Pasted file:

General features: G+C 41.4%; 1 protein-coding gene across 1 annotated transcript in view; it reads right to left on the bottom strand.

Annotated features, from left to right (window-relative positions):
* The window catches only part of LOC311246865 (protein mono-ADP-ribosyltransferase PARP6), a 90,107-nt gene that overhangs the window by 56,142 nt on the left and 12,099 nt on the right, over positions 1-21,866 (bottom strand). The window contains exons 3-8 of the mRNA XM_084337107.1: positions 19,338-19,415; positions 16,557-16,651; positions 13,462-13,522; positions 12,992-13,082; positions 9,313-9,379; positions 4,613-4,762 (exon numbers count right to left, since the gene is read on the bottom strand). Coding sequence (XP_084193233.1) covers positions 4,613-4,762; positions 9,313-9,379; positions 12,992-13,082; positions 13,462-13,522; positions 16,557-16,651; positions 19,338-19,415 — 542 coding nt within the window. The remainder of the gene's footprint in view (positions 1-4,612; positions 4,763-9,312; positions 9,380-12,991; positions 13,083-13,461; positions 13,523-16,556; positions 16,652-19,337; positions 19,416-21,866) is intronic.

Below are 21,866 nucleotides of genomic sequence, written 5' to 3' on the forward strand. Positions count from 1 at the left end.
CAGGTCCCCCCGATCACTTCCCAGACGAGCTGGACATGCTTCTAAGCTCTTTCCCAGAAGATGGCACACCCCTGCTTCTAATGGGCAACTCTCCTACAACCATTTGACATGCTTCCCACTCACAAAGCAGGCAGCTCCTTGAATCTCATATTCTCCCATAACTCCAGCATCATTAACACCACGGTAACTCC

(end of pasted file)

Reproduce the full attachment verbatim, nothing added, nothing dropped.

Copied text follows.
General features: G+C 41.4%; 1 protein-coding gene across 1 annotated transcript in view; it reads right to left on the bottom strand.

Annotated features, from left to right (window-relative positions):
* The window catches only part of LOC311246865 (protein mono-ADP-ribosyltransferase PARP6), a 90,107-nt gene that overhangs the window by 56,142 nt on the left and 12,099 nt on the right, over positions 1-21,866 (bottom strand). The window contains exons 3-8 of the mRNA XM_084337107.1: positions 19,338-19,415; positions 16,557-16,651; positions 13,462-13,522; positions 12,992-13,082; positions 9,313-9,379; positions 4,613-4,762 (exon numbers count right to left, since the gene is read on the bottom strand). Coding sequence (XP_084193233.1) covers positions 4,613-4,762; positions 9,313-9,379; positions 12,992-13,082; positions 13,462-13,522; positions 16,557-16,651; positions 19,338-19,415 — 542 coding nt within the window. The remainder of the gene's footprint in view (positions 1-4,612; positions 4,763-9,312; positions 9,380-12,991; positions 13,083-13,461; positions 13,523-16,556; positions 16,652-19,337; positions 19,416-21,866) is intronic.

Below are 21,866 nucleotides of genomic sequence, written 5' to 3' on the forward strand. Positions count from 1 at the left end.
CAGGTCCCCCCGATCACTTCCCAGACGAGCTGGACATGCTTCTAAGCTCTTTCCCAGAAGATGGCACACCCCTGCTTCTAATGGGCAACTCTCCTACAACCATTTGACATGCTTCCCACTCACAAAGCAGGCAGCTCCTTGAATCTCATATTCTCCCATAACTCCAGCATCATTAACACCACGGTAACTCC